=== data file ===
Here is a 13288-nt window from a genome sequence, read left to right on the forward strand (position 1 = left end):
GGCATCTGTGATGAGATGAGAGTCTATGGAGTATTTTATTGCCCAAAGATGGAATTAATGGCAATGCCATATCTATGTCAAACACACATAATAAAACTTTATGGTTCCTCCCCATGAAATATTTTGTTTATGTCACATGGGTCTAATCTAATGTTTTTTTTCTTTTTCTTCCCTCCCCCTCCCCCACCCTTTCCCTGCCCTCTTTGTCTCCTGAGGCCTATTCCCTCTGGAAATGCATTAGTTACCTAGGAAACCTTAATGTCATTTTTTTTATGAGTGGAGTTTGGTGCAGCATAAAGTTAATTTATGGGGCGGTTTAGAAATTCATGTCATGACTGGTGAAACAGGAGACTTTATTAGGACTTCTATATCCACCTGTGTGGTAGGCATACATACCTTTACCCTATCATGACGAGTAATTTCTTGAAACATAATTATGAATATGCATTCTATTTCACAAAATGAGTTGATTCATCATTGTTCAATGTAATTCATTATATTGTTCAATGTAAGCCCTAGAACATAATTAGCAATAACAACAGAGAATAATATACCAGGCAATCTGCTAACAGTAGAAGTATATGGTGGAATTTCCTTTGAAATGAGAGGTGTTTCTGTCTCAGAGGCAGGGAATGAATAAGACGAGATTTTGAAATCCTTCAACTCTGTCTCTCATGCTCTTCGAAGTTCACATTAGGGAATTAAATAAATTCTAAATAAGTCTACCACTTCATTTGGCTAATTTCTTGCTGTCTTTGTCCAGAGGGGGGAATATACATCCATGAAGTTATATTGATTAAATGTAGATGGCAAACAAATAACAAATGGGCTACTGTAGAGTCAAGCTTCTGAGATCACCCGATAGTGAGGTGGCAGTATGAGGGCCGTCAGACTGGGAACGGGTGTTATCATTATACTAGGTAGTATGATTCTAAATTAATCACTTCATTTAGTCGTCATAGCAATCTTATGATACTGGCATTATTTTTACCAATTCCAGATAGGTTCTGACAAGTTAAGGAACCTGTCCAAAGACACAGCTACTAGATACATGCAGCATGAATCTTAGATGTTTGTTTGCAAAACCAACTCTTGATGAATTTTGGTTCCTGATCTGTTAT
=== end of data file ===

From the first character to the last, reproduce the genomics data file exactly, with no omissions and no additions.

Here is a 13288-nt window from a genome sequence, read left to right on the forward strand (position 1 = left end):
GGCATCTGTGATGAGATGAGAGTCTATGGAGTATTTTATTGCCCAAAGATGGAATTAATGGCAATGCCATATCTATGTCAAACACACATAATAAAACTTTATGGTTCCTCCCCATGAAATATTTTGTTTATGTCACATGGGTCTAATCTAATGTTTTTTTTCTTTTTCTTCCCTCCCCCTCCCCCACCCTTTCCCTGCCCTCTTTGTCTCCTGAGGCCTATTCCCTCTGGAAATGCATTAGTTACCTAGGAAACCTTAATGTCATTTTTTTTATGAGTGGAGTTTGGTGCAGCATAAAGTTAATTTATGGGGCGGTTTAGAAATTCATGTCATGACTGGTGAAACAGGAGACTTTATTAGGACTTCTATATCCACCTGTGTGGTAGGCATACATACCTTTACCCTATCATGACGAGTAATTTCTTGAAACATAATTATGAATATGCATTCTATTTCACAAAATGAGTTGATTCATCATTGTTCAATGTAATTCATTATATTGTTCAATGTAAGCCCTAGAACATAATTAGCAATAACAACAGAGAATAATATACCAGGCAATCTGCTAACAGTAGAAGTATATGGTGGAATTTCCTTTGAAATGAGAGGTGTTTCTGTCTCAGAGGCAGGGAATGAATAAGACGAGATTTTGAAATCCTTCAACTCTGTCTCTCATGCTCTTCGAAGTTCACATTAGGGAATTAAATAAATTCTAAATAAGTCTACCACTTCATTTGGCTAATTTCTTGCTGTCTTTGTCCAGAGGGGGGAATATACATCCATGAAGTTATATTGATTAAATGTAGATGGCAAACAAATAACAAATGGGCTACTGTAGAGTCAAGCTTCTGAGATCACCCGATAGTGAGGTGGCAGTATGAGGGCCGTCAGACTGGGAACGGGTGTTATCATTATACTAGGTAGTATGATTCTAAATTAATCACTTCATTTAGTCGTCATAGCAATCTTATGATACTGGCATTATTTTTACCAATTCCAGATAGGTTCTGACAAGTTAAGGAACCTGTCCAAAGACACAGCTACTAGATACATGCAGCATGAATCTTAGATGTTTGTTTGCAAAACCAACTCTTGATGAATTTTGGTTCCTGATCTGTTAT